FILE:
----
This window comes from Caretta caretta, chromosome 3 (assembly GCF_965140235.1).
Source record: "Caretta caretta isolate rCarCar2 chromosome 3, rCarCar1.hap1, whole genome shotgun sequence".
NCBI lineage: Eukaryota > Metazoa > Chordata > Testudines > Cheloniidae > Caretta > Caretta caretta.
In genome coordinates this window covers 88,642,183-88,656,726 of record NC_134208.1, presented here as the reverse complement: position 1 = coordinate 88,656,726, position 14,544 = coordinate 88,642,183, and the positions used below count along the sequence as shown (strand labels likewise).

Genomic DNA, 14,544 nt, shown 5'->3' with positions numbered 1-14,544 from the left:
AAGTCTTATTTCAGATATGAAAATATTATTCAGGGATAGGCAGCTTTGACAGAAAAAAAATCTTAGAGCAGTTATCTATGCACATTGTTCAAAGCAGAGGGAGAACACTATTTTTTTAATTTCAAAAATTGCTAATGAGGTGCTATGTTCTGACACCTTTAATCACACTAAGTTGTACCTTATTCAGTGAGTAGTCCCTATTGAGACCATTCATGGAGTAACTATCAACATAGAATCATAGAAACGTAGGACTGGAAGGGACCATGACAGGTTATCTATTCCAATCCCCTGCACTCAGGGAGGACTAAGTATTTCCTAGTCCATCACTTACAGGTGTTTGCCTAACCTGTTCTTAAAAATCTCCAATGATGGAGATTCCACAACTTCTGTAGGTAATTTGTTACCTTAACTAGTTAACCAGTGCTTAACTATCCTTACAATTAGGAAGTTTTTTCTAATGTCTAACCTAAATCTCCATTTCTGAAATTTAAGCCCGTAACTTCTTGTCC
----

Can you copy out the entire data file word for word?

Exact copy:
This window comes from Caretta caretta, chromosome 3 (assembly GCF_965140235.1).
Source record: "Caretta caretta isolate rCarCar2 chromosome 3, rCarCar1.hap1, whole genome shotgun sequence".
NCBI lineage: Eukaryota > Metazoa > Chordata > Testudines > Cheloniidae > Caretta > Caretta caretta.
In genome coordinates this window covers 88,642,183-88,656,726 of record NC_134208.1, presented here as the reverse complement: position 1 = coordinate 88,656,726, position 14,544 = coordinate 88,642,183, and the positions used below count along the sequence as shown (strand labels likewise).

Genomic DNA, 14,544 nt, shown 5'->3' with positions numbered 1-14,544 from the left:
AAGTCTTATTTCAGATATGAAAATATTATTCAGGGATAGGCAGCTTTGACAGAAAAAAAATCTTAGAGCAGTTATCTATGCACATTGTTCAAAGCAGAGGGAGAACACTATTTTTTTAATTTCAAAAATTGCTAATGAGGTGCTATGTTCTGACACCTTTAATCACACTAAGTTGTACCTTATTCAGTGAGTAGTCCCTATTGAGACCATTCATGGAGTAACTATCAACATAGAATCATAGAAACGTAGGACTGGAAGGGACCATGACAGGTTATCTATTCCAATCCCCTGCACTCAGGGAGGACTAAGTATTTCCTAGTCCATCACTTACAGGTGTTTGCCTAACCTGTTCTTAAAAATCTCCAATGATGGAGATTCCACAACTTCTGTAGGTAATTTGTTACCTTAACTAGTTAACCAGTGCTTAACTATCCTTACAATTAGGAAGTTTTTTCTAATGTCTAACCTAAATCTCCATTTCTGAAATTTAAGCCCGTAACTTCTTGTCC